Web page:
Steven Spielberg: A Biography (2nd Edition) by Joseph McBride takes a critical look at the filmmaker while updating the Spielberg story through 2010.
Spielberg is my favorite filmmaker of all time. If not for Jurassic Park, there’s a good bet that I wouldn’t even be doing what I do–whether that’s write about film working to transition into filmmaking. One of the things I’ve been doing of late when watching Spielberg films is watch the bonus content. These serve as to provide extra insight into films. But this is just one part of the Spielberg story.
In providing a critical look at the filmmaker, it also means to examine what’s true, half-true, or not even true at all. Among others, this comes in the form of the myth about Spielberg’s early days on the Universal lot. You know the stories by now. It turns out that a family friend helped to set up an appointment and the rest is history.
There’s so much over the course of some 530 pages that there is a lot to unpack. Through interviews and Spielberg’s own comments, McBride is able to get into the filmmaker’s mindset while growing up and during his career as a filmmaker. Broken families are a recurring theme in the Spielberg biography and McBride really breaks this down. While the book is not an authorized biography, Spielberg’s people said the project was kosher–which allowed for close friends and family to discuss the filmmaker. However, some people declined requests probably because of Spielberg planning an authorized project later on. This could have been the recent documentary but I don’t know.
Jaws. Close Encounters of the Third Kind. 1941. E.T. the Extra-Terrestrial. Indiana Jones. The Color Purple. Always. Hook. Jurassic Park. Schindler’s List. Amistad. Saving Private Ryan. Minority Report. Catch Me If You Can. The Terminal. War of the Worlds. Munich. Lincoln. Bridge of Spies. The Post. The list goes on and on.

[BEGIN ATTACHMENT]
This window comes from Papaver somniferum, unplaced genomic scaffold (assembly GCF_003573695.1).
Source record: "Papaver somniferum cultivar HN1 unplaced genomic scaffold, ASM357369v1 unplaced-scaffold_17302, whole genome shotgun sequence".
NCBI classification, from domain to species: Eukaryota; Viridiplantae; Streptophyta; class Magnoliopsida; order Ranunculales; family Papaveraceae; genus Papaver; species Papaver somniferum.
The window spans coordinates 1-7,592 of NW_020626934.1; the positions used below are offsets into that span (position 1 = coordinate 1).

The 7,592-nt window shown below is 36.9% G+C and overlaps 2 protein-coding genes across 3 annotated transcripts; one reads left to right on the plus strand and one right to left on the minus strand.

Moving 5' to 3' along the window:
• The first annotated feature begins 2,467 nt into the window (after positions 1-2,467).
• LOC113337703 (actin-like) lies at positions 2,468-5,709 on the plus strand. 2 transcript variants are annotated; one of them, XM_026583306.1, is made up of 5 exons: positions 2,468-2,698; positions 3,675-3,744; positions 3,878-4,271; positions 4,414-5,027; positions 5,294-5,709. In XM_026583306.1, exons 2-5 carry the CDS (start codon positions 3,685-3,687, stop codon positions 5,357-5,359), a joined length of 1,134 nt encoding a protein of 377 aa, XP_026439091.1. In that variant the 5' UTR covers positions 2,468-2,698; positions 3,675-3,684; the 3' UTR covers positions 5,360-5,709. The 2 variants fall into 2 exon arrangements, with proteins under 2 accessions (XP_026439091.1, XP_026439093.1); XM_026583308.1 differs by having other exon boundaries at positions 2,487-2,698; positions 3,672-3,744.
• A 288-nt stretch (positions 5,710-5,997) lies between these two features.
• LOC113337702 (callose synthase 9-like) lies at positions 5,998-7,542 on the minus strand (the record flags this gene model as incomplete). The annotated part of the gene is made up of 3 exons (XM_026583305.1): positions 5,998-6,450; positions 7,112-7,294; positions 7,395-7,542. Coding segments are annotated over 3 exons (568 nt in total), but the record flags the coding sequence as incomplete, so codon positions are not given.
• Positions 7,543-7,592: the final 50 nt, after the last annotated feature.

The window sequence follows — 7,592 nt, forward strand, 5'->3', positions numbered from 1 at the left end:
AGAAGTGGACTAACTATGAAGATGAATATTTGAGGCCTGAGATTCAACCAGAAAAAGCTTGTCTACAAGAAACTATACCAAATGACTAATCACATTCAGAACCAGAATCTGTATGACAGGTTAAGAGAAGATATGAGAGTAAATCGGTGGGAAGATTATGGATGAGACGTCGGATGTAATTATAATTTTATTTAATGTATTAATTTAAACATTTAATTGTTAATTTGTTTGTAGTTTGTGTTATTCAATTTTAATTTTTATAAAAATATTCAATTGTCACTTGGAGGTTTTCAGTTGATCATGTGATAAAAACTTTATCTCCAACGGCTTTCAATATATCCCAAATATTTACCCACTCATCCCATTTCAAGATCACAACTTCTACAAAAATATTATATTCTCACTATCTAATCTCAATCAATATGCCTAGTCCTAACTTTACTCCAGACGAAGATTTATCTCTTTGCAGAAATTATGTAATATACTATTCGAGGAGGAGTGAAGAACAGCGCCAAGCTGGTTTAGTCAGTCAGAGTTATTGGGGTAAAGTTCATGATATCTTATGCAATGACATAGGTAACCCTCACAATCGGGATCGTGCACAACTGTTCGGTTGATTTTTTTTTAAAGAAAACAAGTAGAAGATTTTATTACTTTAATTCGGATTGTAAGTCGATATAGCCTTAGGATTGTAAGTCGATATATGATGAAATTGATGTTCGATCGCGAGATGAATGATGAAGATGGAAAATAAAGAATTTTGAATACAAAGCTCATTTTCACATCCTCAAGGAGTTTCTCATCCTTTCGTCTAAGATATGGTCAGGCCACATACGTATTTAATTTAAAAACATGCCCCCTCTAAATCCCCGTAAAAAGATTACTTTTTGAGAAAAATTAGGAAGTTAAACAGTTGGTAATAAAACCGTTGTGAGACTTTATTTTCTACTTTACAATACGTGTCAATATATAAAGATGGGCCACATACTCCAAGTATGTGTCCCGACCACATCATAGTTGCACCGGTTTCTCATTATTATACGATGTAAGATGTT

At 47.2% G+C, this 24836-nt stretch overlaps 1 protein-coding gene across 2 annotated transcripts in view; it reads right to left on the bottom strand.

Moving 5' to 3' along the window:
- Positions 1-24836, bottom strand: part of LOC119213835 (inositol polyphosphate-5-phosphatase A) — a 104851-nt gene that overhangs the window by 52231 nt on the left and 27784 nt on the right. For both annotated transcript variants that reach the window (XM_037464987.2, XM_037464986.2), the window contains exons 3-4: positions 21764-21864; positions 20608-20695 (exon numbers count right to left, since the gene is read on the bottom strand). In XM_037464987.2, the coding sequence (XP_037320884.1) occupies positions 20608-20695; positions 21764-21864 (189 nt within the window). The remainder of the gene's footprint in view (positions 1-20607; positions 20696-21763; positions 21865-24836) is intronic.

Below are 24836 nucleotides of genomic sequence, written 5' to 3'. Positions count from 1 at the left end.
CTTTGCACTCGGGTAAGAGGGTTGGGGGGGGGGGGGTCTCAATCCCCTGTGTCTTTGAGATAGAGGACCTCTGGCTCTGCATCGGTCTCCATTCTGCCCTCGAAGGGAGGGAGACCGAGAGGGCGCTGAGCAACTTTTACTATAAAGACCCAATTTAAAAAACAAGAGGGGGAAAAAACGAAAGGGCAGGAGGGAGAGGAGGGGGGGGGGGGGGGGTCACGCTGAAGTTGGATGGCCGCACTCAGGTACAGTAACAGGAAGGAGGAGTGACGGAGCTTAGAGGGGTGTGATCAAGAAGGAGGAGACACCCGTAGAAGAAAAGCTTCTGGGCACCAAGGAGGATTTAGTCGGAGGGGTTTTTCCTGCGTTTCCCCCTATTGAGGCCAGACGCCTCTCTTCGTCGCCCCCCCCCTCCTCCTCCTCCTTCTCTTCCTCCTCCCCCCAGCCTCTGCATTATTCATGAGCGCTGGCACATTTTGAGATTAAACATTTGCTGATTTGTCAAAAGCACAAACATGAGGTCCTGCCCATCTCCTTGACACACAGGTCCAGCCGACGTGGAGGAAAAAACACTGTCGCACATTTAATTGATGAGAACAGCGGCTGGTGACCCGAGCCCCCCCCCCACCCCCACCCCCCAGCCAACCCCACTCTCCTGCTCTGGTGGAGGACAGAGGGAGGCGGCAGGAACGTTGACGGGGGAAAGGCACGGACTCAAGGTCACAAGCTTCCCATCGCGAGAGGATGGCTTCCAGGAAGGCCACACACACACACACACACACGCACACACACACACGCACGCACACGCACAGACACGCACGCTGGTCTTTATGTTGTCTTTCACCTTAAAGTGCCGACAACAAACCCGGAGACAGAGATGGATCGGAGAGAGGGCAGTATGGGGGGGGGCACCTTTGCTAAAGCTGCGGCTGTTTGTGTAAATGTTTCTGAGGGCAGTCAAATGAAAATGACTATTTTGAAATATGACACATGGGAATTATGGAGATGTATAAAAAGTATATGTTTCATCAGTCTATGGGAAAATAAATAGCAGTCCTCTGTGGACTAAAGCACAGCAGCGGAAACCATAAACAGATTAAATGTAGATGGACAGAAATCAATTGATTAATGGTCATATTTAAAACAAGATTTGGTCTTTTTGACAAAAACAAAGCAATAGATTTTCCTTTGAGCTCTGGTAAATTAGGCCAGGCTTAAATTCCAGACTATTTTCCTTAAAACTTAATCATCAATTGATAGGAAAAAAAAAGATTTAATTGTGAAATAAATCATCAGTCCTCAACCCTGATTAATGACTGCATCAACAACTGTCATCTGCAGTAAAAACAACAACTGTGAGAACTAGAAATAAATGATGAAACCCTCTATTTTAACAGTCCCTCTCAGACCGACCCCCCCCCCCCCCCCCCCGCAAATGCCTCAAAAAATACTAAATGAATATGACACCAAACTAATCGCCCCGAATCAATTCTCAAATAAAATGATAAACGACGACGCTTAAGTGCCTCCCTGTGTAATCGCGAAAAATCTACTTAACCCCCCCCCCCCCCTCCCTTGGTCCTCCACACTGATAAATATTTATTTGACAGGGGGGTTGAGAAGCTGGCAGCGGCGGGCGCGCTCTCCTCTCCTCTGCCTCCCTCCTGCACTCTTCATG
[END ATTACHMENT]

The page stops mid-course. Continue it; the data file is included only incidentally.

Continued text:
Understandably, a lot can be said about why Spielberg didn’t get a directing Oscar until 1994. One argument that McBride explores is Spielberg’s involvement with Twilight Zone: The Movie. While the filmmaker wasn’t on set during the unfortunate tragedy in a segment directed by John Landis, he was a producer on the film. McBride goes in-depth on the incident more so than any other book that I’ve read. It’s possible that Oscar voters didn’t want to reward him because of this. Or maybe it’s because of all the films he did for entertainment purposes? In any event, a film like The Color Purple was seen as a big departure from previous work. And yet, not a single Oscar win! A DGA win but no Oscar.
One of the things I learned while reading Ed Sikov’s biography on Billy Wilder (quarantine book 14) is that the elder filmmaker wanted to direct Schindler’s List. Schindler’s List is the film that gave Spielberg his Oscar for directing but it’s honestly hard to imagine anybody else at the helm. Because of the film, more Holocaust survivors would open up and share their stories. This is why the film more so than anything else in his career is Steven Spielberg’s greatest legacy.
Steven Spielberg: A Biography is an essential read for any fan of the filmmaker.
Steven Spielberg: A Biography is available in bookstores.
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